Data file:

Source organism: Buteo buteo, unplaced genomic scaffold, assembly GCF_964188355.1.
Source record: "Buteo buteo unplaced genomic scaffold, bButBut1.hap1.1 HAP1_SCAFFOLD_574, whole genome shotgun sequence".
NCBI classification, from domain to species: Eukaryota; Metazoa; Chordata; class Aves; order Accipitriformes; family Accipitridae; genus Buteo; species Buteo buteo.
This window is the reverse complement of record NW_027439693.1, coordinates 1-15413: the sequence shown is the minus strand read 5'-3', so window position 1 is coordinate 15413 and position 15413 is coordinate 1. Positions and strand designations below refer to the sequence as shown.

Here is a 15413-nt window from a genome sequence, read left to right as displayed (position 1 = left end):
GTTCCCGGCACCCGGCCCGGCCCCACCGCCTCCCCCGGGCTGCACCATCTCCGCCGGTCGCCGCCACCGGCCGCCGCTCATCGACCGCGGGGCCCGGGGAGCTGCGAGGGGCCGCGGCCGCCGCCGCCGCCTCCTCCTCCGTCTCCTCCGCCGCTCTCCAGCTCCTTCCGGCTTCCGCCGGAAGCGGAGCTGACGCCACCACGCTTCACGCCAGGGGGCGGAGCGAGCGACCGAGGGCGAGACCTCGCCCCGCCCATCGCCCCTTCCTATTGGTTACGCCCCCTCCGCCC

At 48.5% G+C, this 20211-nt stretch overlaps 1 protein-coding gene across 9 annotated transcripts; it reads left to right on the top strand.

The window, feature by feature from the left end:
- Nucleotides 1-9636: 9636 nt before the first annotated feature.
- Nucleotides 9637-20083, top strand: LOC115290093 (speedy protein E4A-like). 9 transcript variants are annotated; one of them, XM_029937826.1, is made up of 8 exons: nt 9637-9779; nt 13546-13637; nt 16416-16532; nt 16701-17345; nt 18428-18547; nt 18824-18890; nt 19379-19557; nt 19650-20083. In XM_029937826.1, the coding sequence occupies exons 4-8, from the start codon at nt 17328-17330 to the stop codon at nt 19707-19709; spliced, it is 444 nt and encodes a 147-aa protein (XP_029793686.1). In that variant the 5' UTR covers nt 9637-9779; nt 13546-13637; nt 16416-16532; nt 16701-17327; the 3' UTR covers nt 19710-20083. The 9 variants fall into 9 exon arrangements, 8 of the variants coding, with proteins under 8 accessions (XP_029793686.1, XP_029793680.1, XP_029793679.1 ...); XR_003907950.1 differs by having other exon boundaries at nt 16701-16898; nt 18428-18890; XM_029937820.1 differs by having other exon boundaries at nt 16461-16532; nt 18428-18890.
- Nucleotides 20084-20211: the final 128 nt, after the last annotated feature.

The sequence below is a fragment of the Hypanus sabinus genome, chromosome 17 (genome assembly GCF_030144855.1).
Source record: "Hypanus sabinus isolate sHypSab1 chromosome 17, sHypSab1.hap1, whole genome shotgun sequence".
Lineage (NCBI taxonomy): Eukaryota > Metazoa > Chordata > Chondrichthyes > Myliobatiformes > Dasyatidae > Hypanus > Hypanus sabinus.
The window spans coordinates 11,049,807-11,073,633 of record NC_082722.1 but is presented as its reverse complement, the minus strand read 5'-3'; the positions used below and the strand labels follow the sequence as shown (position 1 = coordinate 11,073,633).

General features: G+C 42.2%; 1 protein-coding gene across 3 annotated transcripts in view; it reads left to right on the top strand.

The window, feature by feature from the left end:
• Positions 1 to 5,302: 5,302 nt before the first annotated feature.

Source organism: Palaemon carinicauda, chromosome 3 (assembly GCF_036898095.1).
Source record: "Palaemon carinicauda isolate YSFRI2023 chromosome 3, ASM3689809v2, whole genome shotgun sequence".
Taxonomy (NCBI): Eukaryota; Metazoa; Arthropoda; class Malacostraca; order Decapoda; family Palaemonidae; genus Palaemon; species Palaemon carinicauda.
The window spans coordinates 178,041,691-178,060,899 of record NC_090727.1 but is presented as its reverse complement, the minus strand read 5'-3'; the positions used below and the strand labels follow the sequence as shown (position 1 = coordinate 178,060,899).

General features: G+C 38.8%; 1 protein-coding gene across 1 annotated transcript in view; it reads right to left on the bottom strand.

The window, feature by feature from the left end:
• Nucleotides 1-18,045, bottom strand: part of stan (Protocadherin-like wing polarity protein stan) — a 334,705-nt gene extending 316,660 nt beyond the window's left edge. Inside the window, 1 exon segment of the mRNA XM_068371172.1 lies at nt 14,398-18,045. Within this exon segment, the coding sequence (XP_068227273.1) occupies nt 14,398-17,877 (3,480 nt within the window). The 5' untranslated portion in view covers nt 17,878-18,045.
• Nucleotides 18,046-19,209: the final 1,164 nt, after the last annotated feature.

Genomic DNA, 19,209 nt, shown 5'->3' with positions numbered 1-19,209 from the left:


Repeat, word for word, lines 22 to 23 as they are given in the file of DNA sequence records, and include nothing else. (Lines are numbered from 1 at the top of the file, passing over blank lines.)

The window spans coordinates 178,041,691-178,060,899 of record NC_090727.1 but is presented as its reverse complement, the minus strand read 5'-3'; the positions used below and the strand labels follow the sequence as shown (position 1 = coordinate 178,060,899).

General features: G+C 38.8%; 1 protein-coding gene across 1 annotated transcript in view; it reads right to left on the bottom strand.